When most people hear the word “budget” they cringe – I know I do. That’s because when financial experts say to set up a household budget, nobody knows where to begin. Before you can set up a budget, you have to know how much is being spent and on what. If you don’t know how much you’re spending every month, you can’t improve your financial situation. No one spends their money thinking they’re wasting it, but at the end of the month, a lot of people end up without any money saved and they have no clear idea of where it went and why.
Tracking household expenses isn’t about writing down every single penny you spend. Tracking household expenses is grouping your past spending into a few meaningful categories to get an overall sense of where your money has gone over the last 3,6 or 12 months.
Before you can budget or redirect resources into your savings account, you have to know how much you’re spending and on what. The only way to find this out, is to track your spending.
How to track household expenses…
- Make it easy to get the information: Tracking your expenses is so much easier if you have just one checking account and one credit card. Whatever you can do to consolidate your accounts will pay off big time. Not only will you have an easier time tracking your expenses with one checking account and one credit card but you will save money on your banking and credit card fees. Bottom line: The easier it is to get to your spending information (whether it be bank statements, credit card statements or your check register) the easier it is to track, and the more likely you are to actually track it.
- Put expenses in buckets or categories the way they’re purchased: When you put things in categories based on how you buy them (say for example, groceries and cleaning supplies at the same store), it’s going to be that much easier to get the information to divide it into meaningful groups. Bottom line: all spending has to be put in a category and it doesn’t necessarily matter which one it goes into as long as you’re consistent and it’s captured somewhere.
- Don’t get hung up on details – yet: By limiting your expense categories to a few (but meaningful and useful ones), you can more easily and quickly get your arms around your spending, without getting all twisted up in the details. (It helps me to write down the categories so I can refer back to them.) Because I like to keep things simple, I have limited our spending categories to 5 – FAITH (food, apparel, insurance, transportation, and housing). Bottom line: Don’t break your categories down too small. The money spent has to go into a category. You can always add more later.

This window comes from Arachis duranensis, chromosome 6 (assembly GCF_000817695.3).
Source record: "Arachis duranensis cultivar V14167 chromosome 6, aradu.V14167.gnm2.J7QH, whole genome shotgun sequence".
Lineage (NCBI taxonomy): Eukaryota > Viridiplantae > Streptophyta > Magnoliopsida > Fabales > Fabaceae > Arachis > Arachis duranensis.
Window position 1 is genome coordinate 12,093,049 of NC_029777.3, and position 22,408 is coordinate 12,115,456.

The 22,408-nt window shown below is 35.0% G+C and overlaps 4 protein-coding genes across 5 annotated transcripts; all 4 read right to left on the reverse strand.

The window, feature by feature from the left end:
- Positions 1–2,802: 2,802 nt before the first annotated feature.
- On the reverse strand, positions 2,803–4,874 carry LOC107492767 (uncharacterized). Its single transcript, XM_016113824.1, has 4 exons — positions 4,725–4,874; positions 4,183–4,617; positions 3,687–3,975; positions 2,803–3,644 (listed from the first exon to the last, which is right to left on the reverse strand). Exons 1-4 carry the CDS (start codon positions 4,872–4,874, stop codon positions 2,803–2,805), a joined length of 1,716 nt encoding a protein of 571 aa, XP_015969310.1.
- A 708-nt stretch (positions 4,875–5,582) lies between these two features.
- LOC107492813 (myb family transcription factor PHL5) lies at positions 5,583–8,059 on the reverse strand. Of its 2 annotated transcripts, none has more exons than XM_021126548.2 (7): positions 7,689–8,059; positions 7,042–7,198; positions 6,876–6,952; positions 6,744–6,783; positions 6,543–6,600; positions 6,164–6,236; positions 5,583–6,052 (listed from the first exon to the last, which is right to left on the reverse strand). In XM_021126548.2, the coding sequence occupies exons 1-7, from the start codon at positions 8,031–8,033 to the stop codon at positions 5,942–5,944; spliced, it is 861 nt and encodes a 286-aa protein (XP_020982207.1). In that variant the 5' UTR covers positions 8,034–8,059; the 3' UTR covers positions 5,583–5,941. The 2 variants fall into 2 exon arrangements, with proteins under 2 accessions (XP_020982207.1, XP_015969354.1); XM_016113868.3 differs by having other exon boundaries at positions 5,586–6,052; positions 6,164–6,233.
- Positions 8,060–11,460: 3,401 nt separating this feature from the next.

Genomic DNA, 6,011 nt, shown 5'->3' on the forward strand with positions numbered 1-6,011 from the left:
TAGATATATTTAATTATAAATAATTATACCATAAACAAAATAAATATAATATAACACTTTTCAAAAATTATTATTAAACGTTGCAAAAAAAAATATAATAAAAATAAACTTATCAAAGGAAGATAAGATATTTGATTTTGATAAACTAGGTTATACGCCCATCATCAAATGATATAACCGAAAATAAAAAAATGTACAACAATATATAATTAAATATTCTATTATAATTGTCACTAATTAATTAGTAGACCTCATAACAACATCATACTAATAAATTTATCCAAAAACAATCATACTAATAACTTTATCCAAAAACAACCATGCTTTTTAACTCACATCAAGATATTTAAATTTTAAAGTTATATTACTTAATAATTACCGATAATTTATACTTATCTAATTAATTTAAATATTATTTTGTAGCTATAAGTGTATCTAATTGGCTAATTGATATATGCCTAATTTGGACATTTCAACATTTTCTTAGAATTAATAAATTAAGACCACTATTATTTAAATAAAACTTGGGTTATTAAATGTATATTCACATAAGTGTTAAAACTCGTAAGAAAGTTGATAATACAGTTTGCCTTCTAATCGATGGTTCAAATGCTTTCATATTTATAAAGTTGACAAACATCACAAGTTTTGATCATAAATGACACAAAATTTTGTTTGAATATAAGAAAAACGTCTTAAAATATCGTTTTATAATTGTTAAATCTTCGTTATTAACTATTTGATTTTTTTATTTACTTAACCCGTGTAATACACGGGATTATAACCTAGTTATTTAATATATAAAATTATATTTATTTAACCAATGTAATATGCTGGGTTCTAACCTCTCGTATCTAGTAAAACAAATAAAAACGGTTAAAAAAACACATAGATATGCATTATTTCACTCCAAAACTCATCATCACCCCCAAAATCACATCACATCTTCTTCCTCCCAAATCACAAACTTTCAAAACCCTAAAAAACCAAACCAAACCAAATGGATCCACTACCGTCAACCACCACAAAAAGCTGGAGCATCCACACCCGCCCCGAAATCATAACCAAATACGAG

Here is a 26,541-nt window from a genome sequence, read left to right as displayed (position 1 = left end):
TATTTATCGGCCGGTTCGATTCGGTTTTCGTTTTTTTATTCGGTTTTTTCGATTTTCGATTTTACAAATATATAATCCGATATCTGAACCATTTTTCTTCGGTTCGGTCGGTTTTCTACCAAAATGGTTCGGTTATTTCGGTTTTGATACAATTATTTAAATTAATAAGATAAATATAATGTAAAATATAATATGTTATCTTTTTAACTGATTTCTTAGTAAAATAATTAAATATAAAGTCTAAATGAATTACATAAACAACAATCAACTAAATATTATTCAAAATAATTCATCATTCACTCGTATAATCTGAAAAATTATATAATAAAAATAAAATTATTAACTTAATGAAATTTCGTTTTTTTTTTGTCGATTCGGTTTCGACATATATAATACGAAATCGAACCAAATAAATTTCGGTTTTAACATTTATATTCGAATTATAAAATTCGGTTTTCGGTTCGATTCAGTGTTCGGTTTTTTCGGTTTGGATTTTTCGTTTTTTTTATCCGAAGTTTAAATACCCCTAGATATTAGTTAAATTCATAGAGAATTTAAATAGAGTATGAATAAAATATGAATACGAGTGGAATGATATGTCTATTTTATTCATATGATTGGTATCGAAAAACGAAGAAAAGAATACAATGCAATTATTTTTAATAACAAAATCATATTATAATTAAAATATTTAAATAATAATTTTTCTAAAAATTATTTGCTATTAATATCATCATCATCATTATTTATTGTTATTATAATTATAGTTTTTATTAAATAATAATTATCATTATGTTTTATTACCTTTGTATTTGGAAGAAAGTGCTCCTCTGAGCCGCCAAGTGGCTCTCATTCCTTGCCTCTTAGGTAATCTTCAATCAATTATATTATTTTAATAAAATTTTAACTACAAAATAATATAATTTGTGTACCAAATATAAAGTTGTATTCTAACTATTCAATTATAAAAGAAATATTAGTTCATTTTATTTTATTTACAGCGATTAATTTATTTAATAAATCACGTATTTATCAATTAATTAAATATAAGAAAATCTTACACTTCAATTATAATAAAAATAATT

- Automate, website, apps – later: I can’t emphasize this enough, but do this process manually, first. Then, once you’ve come to a good understanding of what you are spending, and where, you can look into seeing what applications might help speed the process. But, don’t confuse speedier with better. By using a website, software, etc., you may make the process “quicker” but at the expense of better understanding of your actual spending. Bottom line: Get your hands a little dirty and get the benefits of seeing your spending close up, without “the glossing over effect” of some application getting in between.
See? 4 easy steps. Setting up a budget really begins with tracking household expenses by grouping spending into a few meaningful categories to get an overall sense of where your money has gone. Redirect your hard earned resources into your savings account by tracking your spending. It’s really not that hard. So get out your statements and find out where all your money is going!
Here’s a short video…How to budget with Sara Tetreault
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How do you track household expenses?
Go Gingham related links:
Budgeting and how to track expenses – Part 1
Budgeting and how to track expenses – Part 2
Budgeting and how to track expenses – Part 3
How to reduce FAITH by category…
F – Food
A – Apparel – clothing for yourself and your home
I – Insurance
T – Transportation
H – Housing
4 thoughts on “How to Budget with Sara Tetreault”
These are some great tips, Sara! I think I’ve mentioned before that we broke our categories down too much back in 1989 or 1990 when we first started tracking our spending. It was actually helpful in a few cases, but it wasn’t necessary. It does really help you save money if you track your spending!
Erin, I remember you sharing that ~ that’s a good reminder to start small, add more later. Can you combine your categories now? I’m not sure if you’re still using the same software or not. Thanks for sharing, EFB! 🙂
I like how you use just 5 categories. I tend to get caught up in the minutiae (and frequently feel overwhelmed as a result), but in the end what difference does it make? I’m going to try simplifying next month.
Jen, I used to get caught up in the minutiae too until I realized that it doesn’t matter – if you’re really being honest with yourself. That’s the biggest trick – understanding that the spending has to fit somewhere. I’m also lazy and want to do as little work as possible when it comes to this process so fewer is better! 🙂 Thanks, Jen!
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